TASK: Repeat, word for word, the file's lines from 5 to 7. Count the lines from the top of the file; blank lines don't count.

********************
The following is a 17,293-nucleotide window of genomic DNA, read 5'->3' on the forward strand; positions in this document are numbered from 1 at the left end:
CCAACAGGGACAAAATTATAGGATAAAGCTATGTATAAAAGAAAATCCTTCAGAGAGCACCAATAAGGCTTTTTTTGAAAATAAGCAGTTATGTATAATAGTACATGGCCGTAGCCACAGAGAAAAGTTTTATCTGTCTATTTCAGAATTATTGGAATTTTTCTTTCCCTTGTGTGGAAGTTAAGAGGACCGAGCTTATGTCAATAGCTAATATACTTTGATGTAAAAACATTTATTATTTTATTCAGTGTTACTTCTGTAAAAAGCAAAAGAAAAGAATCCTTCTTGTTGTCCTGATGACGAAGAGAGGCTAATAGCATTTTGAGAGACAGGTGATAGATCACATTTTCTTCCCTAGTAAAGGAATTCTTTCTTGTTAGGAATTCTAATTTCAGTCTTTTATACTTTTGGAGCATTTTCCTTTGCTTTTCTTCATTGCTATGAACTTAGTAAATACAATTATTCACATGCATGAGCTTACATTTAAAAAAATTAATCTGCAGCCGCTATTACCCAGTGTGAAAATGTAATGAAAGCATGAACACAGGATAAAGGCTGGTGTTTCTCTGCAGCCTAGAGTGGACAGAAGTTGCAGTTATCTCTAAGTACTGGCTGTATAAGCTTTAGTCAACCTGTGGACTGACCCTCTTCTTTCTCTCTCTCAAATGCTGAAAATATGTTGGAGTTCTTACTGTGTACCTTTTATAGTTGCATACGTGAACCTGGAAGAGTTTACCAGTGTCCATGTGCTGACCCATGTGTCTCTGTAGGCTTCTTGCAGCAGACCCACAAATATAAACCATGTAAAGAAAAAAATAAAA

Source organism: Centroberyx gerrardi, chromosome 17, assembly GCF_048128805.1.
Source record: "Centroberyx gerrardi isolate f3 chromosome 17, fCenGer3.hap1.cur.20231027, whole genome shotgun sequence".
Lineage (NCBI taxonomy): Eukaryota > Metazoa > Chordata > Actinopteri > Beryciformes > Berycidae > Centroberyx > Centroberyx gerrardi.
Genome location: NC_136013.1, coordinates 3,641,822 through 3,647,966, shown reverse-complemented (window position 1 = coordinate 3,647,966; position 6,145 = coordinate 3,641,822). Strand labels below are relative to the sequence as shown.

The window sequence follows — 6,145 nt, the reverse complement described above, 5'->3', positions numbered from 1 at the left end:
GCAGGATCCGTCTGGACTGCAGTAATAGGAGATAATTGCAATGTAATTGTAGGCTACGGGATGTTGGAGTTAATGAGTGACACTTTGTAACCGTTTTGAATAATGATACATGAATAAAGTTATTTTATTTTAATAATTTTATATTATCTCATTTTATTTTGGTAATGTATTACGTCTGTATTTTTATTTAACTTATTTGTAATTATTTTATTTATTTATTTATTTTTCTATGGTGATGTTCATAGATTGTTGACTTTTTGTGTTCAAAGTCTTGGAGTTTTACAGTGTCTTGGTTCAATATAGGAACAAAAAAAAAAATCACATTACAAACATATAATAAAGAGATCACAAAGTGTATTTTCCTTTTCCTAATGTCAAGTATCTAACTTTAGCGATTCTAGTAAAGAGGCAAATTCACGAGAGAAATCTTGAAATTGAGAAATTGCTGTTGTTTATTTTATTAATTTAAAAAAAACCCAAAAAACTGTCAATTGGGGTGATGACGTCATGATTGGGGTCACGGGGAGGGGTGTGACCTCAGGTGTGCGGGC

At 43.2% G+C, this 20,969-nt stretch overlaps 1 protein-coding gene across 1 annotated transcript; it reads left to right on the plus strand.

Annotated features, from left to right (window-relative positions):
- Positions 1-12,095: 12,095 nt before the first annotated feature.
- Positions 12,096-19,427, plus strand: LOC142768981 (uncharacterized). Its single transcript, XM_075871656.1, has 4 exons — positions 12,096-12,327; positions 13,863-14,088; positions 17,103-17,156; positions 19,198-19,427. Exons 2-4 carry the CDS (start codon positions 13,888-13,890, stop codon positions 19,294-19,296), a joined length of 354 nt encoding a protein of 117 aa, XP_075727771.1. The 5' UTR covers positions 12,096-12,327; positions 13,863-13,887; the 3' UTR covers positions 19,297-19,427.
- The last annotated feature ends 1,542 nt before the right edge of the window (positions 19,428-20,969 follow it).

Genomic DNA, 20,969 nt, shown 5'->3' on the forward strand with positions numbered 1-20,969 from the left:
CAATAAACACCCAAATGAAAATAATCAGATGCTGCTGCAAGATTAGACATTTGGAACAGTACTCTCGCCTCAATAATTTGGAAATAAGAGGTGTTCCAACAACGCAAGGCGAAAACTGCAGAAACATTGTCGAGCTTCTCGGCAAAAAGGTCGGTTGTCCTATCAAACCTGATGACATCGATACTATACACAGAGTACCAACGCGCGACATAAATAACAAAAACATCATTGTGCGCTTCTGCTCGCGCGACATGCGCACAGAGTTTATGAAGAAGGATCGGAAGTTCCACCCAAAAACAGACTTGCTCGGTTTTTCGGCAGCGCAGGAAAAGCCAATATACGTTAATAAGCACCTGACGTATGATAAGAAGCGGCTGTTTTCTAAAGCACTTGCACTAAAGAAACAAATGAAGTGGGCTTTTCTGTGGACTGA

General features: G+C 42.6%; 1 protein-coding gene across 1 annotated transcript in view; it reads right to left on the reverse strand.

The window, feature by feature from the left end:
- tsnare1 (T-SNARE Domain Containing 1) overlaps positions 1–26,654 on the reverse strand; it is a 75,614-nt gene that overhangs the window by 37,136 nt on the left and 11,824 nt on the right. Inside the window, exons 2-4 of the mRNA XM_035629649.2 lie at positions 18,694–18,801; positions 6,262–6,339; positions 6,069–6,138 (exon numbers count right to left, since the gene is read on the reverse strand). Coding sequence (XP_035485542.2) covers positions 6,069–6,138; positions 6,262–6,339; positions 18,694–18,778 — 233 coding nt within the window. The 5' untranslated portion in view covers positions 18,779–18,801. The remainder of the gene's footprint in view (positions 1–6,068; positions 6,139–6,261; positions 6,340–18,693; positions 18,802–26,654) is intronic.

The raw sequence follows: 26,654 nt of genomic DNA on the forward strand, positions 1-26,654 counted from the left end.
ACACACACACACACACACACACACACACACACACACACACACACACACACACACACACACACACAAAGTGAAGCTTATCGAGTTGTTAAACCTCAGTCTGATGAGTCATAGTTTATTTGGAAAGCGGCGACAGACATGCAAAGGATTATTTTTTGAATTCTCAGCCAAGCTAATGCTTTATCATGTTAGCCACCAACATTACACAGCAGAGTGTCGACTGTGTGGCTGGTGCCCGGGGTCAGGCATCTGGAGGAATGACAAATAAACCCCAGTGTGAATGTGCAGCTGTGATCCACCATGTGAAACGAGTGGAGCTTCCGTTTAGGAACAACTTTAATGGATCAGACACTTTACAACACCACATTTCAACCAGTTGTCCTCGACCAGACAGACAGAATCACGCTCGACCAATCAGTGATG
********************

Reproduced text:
Lineage (NCBI taxonomy): Eukaryota > Metazoa > Chordata > Actinopteri > Beryciformes > Berycidae > Centroberyx > Centroberyx gerrardi.
Genome location: NC_136013.1, coordinates 3,641,822 through 3,647,966, shown reverse-complemented (window position 1 = coordinate 3,647,966; position 6,145 = coordinate 3,641,822). Strand labels below are relative to the sequence as shown.

The window sequence follows — 6,145 nt, the reverse complement described above, 5'->3', positions numbered from 1 at the left end: